Thursday, 18 December 2008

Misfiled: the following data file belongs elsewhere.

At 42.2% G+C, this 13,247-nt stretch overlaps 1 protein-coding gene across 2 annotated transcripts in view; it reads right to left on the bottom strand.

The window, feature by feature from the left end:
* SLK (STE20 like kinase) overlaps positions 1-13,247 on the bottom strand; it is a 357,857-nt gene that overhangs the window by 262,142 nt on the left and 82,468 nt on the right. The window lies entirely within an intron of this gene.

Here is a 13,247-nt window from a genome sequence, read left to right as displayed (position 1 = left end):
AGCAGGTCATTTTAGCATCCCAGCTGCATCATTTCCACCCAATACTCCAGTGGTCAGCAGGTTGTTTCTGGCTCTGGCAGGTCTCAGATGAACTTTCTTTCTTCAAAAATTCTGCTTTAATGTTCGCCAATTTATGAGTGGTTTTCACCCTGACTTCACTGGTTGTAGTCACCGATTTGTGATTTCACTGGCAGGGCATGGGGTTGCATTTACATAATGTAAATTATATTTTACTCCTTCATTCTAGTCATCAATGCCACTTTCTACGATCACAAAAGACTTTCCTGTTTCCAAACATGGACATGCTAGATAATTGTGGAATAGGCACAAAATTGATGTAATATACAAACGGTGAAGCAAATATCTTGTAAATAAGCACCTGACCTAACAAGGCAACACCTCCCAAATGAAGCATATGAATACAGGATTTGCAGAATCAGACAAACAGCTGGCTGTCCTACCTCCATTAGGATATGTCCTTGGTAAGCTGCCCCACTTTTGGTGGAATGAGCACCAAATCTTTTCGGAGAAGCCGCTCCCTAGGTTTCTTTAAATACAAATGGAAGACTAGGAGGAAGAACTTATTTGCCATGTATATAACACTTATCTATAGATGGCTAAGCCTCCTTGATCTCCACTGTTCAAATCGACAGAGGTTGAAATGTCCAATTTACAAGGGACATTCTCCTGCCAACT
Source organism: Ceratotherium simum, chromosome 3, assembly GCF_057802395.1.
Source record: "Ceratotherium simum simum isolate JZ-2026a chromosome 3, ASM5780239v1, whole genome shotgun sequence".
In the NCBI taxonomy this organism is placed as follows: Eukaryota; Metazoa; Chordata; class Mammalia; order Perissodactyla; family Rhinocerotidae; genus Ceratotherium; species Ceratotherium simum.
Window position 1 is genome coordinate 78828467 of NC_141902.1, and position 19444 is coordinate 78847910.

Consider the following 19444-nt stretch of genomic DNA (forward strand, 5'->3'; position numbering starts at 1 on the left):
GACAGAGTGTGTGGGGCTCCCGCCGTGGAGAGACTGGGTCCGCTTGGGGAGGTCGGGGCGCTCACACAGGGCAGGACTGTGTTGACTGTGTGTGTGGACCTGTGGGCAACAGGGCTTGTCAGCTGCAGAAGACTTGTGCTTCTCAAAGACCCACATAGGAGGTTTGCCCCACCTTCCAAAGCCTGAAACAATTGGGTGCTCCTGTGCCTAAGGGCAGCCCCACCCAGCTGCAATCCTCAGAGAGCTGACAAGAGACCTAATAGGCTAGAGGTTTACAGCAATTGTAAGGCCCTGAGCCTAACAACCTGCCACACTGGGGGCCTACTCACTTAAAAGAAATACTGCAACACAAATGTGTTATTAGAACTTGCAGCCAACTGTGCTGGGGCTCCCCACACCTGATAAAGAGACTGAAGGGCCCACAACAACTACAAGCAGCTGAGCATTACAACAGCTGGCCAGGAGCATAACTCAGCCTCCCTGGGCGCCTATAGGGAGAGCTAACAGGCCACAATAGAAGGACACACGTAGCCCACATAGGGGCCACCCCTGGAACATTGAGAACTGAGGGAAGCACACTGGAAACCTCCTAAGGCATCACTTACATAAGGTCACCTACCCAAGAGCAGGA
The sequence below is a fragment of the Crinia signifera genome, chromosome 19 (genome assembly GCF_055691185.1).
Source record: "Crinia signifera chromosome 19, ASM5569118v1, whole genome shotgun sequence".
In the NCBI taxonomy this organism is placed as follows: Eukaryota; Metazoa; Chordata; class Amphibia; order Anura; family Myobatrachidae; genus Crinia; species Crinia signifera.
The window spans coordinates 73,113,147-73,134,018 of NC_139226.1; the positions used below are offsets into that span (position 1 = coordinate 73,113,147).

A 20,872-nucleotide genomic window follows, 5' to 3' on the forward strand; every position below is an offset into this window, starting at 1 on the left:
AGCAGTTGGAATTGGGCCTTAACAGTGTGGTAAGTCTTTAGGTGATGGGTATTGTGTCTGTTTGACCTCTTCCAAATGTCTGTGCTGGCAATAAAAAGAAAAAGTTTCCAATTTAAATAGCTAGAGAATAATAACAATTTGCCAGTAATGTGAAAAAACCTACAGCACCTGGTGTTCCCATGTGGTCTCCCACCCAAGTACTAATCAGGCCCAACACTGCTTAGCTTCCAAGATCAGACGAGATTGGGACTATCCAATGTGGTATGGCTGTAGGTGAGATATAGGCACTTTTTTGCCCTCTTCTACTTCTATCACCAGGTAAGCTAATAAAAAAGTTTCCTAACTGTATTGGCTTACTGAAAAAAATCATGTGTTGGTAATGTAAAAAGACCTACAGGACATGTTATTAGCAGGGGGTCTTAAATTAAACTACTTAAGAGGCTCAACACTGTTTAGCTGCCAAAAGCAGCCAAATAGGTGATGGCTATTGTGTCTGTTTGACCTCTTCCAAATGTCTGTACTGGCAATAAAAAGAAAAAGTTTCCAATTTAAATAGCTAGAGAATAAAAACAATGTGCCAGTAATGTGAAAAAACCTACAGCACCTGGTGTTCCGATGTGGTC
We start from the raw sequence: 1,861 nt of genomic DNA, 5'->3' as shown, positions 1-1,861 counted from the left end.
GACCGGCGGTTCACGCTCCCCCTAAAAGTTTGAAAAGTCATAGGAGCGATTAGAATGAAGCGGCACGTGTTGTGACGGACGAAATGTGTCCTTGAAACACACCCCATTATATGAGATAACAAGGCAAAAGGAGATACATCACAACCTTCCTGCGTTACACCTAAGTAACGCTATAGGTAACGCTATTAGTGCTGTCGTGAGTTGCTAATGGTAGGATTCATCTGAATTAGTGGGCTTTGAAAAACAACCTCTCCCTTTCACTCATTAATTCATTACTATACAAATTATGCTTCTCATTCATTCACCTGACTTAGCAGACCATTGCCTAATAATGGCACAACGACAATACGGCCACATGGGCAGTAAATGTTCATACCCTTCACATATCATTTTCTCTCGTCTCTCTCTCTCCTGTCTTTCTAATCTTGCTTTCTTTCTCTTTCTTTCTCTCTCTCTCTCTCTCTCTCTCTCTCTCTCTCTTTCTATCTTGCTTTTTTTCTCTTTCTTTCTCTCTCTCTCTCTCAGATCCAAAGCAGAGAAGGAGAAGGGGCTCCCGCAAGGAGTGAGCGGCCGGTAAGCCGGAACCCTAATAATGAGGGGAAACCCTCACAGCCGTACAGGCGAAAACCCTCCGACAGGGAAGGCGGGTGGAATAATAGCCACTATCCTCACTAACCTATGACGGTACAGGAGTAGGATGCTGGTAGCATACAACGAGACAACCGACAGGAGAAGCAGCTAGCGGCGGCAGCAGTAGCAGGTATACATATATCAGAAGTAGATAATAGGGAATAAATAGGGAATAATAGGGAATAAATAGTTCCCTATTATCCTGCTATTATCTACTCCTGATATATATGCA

Enter the official local handyman: but at what cost? When I go on about informal roles in neighbourhoods compared to formal services, I sometimes get the impression that people think I've invented some weird distinction that takes a bit of getting used to. Well here's a nice example. The government is to make over £30m available to local authorities across England to help them develop or expand their local handyman services for older people - where a 'trusted handyman in a van' can be identified and will come round to do odd jobs for a set fee. Press release. This is for things like fitting a grab rail, clearing a gutter, fixing a fence or a bit of stair carpet that catches a trailing foot. It's a lot of money, but it's very laudable to have such a scheme, don't you think? But who was asking how such jobs got done in the past? By members of the family, neighbours, or neighbours' family - Mrs Whatsit's son visits her every other Sunday and he could find ten minutes to pop round and check the fuse on that lamp for you. 'And anything else you want doing while I'm here m'dear?' One of the examples I cited in my book was of mixed gender friendships among lone older people, in which the female neighbour cooked a meal and the male neighbour reciprocated by doing gardening or odd jobs. That was how things got done and how they still get done in many neighbourhoods of course. And it works partly because trust is built-in to the existing relationships, so it doesn't have to be pre-negotiated externally by an official agency, as with this scheme, at far greater cost. There are at least three important elements at play here: reciprocity (including the relation between self-respect and being able to pay someone for a job), trust, and independence. When we introduce a formal service of this kind we might be supporting older people's ability to remain independent, but we shift the reciprocity relationship from a blurred informal arrangement based on an ongoing relationship to an unambiguous economic one; and we require trust to be pre-negotiated by an official agency on the citizen's behalf. Of course, the family and neighbour contacts aren't always there, and there has to be a formal service to compensate where local social networks are inadequate. But before we extend such a compensating device uniformly across society, maybe we should be doing two things thoroughly. First, exploring the ways in which informal support might be strengthened so that formal services are needed less. A good example would be for government to invest in older people's mutual support schemes - it doesn't, presumably because policy makers cannot get their heads round informal roles. £30m would go a long way. Secondly, we should be thinking more deeply about the possible damage a formal scheme like the handyman service might do - eg by leaving neighbourhood roles to atrophy in a stifled ecology of local relations. If you want an example of how...

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